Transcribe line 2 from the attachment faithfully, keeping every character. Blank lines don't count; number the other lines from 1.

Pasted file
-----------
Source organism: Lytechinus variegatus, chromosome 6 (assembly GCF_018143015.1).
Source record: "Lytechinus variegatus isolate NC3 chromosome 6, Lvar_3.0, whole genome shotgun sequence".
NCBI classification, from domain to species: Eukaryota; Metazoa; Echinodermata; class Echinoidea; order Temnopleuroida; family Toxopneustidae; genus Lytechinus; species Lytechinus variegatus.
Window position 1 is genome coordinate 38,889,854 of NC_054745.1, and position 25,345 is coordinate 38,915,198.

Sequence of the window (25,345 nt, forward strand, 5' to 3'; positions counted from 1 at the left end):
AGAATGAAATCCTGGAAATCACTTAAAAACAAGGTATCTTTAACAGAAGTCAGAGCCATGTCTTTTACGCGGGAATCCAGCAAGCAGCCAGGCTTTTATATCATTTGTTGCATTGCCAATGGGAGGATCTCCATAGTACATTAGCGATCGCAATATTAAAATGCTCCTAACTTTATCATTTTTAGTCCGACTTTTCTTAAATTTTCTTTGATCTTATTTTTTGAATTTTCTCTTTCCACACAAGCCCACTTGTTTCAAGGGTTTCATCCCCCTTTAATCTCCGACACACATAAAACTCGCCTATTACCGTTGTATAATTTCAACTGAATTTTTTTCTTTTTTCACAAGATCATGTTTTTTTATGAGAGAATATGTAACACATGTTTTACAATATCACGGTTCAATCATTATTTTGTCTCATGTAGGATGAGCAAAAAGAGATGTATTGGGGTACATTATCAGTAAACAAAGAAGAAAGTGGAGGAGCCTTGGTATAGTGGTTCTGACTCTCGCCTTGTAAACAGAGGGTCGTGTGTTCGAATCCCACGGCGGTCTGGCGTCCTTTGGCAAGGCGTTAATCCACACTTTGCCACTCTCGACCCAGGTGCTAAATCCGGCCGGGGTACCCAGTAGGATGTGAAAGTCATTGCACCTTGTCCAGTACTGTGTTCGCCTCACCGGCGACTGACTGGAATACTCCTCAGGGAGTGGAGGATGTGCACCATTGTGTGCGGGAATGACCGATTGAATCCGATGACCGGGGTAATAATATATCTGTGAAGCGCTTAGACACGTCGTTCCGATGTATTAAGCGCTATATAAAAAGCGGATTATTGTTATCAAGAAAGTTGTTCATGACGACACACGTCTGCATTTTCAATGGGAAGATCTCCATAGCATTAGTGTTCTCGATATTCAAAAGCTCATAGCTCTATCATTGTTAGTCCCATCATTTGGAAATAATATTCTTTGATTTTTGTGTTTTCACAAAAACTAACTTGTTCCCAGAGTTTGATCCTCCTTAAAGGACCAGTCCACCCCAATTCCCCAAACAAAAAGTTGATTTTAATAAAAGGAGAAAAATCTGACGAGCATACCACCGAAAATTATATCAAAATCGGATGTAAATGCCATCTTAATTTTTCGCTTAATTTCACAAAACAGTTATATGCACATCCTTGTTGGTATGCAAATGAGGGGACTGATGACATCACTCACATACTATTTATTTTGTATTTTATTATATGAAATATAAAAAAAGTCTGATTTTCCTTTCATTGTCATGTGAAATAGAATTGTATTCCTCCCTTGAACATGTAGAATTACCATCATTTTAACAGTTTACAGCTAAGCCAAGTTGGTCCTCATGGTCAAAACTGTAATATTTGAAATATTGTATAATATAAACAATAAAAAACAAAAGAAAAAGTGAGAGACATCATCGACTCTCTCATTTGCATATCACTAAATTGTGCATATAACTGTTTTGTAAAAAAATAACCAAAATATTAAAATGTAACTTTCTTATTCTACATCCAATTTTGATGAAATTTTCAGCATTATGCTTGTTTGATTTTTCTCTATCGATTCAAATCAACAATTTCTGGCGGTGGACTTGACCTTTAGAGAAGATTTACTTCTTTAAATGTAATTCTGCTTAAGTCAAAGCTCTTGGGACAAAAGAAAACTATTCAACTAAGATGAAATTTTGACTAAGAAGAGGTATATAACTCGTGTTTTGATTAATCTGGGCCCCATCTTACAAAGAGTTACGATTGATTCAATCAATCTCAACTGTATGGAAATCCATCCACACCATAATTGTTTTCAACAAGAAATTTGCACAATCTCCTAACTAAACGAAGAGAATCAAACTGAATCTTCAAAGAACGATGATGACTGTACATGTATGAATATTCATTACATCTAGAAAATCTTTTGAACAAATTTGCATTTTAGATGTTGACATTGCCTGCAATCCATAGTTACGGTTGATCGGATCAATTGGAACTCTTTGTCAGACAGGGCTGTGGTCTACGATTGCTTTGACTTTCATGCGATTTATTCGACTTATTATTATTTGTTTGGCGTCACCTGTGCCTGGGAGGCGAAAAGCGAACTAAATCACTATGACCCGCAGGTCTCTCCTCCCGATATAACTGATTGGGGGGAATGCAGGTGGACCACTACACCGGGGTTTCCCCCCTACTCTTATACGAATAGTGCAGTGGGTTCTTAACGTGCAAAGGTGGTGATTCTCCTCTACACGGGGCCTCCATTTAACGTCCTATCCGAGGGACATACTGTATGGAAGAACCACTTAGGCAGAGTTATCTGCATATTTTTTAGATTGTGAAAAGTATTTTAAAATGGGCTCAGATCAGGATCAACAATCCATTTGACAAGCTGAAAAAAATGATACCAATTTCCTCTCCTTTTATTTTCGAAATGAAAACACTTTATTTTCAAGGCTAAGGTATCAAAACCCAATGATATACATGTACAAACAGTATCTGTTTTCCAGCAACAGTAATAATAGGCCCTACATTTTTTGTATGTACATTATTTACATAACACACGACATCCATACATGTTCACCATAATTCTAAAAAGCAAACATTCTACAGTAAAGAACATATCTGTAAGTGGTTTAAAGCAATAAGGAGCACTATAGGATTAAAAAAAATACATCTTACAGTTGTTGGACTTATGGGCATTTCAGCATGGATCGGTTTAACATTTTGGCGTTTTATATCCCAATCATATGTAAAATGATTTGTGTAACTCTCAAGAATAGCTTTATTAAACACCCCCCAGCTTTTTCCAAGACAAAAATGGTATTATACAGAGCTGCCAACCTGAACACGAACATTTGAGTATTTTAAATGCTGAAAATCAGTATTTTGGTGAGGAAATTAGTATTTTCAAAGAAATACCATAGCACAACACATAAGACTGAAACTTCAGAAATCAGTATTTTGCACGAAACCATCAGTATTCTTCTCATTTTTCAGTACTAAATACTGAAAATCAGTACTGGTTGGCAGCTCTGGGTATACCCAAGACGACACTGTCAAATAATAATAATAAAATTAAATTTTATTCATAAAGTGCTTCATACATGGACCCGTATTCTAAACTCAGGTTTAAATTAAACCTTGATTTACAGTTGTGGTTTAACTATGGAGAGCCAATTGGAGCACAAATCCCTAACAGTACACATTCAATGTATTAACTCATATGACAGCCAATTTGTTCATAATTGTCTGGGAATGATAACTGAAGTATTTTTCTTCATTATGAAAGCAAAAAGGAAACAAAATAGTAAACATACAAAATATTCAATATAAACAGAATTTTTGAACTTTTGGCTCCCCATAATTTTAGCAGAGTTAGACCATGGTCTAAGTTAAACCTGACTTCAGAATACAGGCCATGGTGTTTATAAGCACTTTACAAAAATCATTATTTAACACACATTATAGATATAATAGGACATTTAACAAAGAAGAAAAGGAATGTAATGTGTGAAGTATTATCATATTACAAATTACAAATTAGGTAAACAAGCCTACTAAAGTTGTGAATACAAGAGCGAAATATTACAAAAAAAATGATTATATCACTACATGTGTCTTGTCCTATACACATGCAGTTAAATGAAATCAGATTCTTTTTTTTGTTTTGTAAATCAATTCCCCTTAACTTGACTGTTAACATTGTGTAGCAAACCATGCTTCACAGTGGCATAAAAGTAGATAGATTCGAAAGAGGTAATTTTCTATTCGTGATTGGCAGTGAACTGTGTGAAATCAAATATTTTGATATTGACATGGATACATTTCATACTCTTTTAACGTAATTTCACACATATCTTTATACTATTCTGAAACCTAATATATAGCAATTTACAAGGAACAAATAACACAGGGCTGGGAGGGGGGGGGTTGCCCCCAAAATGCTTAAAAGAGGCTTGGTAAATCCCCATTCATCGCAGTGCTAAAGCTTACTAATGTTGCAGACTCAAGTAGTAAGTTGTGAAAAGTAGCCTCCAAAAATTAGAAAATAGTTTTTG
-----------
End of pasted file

Source record: "Lytechinus variegatus isolate NC3 chromosome 6, Lvar_3.0, whole genome shotgun sequence".